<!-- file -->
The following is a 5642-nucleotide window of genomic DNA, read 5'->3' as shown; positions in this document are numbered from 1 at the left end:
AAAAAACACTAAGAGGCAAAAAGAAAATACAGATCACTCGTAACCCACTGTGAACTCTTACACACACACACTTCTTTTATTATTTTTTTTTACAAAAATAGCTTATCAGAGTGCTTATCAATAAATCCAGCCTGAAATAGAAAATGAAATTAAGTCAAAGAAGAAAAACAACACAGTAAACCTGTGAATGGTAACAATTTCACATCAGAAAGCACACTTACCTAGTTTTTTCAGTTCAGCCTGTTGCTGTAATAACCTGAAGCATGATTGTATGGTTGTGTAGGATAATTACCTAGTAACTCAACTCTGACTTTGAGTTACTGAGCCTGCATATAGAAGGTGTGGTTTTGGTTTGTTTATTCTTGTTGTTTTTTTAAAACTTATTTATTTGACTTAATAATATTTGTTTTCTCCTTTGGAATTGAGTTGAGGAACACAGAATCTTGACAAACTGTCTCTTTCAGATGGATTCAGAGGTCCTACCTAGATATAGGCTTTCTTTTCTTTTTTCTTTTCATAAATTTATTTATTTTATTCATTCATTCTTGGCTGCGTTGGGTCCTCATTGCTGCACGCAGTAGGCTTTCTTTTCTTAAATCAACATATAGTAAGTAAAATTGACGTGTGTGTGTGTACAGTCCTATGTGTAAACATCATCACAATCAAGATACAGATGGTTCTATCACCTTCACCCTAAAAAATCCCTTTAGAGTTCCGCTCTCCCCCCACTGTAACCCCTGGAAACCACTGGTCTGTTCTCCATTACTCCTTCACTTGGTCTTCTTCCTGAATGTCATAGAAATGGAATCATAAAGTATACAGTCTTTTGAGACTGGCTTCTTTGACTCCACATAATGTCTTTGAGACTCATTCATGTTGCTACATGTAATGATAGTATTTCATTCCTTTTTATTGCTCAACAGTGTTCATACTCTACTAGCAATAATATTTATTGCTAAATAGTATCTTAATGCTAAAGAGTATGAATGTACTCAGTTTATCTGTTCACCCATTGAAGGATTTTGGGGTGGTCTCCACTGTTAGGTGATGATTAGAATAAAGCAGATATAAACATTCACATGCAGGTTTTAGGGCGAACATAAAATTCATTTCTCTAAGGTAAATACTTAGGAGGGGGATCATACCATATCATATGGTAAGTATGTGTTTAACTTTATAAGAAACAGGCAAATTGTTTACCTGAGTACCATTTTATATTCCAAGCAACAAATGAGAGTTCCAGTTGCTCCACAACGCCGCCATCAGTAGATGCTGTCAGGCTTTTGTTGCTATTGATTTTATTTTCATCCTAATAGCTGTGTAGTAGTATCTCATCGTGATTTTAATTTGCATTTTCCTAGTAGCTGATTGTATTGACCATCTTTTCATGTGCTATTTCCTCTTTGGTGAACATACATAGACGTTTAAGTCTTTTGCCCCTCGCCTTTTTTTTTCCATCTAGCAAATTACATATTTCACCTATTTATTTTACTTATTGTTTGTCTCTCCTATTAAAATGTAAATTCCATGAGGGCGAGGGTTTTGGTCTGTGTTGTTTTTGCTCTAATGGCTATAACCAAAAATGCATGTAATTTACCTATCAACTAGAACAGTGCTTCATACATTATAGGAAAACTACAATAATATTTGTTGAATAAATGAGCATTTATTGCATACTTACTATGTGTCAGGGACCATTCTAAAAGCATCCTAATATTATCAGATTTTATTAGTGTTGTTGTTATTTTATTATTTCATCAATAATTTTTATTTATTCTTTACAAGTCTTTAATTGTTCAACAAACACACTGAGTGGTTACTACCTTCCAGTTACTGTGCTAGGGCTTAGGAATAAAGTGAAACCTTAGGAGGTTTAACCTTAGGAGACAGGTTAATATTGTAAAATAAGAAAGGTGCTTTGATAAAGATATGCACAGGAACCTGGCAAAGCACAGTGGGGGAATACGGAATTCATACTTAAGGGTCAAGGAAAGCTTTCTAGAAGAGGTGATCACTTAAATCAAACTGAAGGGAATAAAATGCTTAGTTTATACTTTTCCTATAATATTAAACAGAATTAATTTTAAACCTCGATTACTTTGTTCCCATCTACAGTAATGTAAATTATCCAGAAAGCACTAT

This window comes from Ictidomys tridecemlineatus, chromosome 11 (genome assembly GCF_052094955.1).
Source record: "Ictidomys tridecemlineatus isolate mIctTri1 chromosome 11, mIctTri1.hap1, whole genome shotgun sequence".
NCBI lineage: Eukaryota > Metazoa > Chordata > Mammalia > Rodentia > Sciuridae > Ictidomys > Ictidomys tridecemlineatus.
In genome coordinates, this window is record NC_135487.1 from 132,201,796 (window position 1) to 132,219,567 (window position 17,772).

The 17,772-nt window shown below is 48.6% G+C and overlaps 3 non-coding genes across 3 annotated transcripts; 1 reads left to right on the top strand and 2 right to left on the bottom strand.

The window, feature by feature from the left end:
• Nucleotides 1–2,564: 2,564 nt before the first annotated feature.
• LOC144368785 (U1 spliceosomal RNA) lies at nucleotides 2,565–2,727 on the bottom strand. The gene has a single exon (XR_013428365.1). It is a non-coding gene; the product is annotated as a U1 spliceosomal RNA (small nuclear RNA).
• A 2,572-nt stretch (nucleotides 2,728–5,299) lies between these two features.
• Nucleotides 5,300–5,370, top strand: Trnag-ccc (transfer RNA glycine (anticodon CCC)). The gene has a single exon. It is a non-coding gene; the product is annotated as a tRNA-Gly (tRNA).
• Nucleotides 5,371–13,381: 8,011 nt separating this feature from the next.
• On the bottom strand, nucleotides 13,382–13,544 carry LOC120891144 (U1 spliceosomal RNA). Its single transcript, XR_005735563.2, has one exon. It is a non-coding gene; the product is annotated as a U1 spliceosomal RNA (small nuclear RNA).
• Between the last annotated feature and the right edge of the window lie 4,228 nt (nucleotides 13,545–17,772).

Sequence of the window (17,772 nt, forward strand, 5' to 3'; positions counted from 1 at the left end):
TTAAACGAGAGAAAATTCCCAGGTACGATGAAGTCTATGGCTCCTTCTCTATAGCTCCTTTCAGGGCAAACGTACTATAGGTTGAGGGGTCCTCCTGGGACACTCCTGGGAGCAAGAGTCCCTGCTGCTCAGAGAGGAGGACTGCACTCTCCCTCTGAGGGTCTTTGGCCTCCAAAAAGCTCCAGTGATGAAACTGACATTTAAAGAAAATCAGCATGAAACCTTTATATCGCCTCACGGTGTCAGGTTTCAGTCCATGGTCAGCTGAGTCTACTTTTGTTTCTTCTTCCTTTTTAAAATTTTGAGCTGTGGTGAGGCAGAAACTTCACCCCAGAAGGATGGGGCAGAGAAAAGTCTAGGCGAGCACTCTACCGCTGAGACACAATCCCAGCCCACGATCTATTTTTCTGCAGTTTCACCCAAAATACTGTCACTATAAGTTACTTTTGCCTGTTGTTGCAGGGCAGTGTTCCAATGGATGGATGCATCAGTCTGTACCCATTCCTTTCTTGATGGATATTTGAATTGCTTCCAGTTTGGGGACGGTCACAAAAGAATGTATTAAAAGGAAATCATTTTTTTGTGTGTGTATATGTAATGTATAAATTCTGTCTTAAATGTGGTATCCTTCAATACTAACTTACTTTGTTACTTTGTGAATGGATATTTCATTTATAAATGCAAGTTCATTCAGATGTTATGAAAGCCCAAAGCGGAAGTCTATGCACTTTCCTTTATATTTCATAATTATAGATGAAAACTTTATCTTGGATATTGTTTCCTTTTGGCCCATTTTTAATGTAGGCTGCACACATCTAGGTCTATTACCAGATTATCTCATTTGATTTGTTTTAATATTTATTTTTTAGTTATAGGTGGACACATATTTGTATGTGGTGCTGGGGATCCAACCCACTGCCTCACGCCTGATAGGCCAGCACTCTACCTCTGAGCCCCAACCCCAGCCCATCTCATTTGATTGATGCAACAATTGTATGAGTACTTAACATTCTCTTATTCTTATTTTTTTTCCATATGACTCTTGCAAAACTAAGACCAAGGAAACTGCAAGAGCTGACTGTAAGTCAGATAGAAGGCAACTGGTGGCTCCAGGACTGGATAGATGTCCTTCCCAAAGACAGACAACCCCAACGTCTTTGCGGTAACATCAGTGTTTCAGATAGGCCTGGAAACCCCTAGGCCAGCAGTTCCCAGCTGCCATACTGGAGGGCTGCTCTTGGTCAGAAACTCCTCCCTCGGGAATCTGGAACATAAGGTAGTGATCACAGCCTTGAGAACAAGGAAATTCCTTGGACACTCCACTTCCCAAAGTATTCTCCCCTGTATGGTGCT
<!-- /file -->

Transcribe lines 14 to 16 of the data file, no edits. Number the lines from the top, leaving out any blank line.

• On the bottom strand, nucleotides 13,382–13,544 carry LOC120891144 (U1 spliceosomal RNA). Its single transcript, XR_005735563.2, has one exon. It is a non-coding gene; the product is annotated as a U1 spliceosomal RNA (small nuclear RNA).
• Between the last annotated feature and the right edge of the window lie 4,228 nt (nucleotides 13,545–17,772).

Sequence of the window (17,772 nt, forward strand, 5' to 3'; positions counted from 1 at the left end):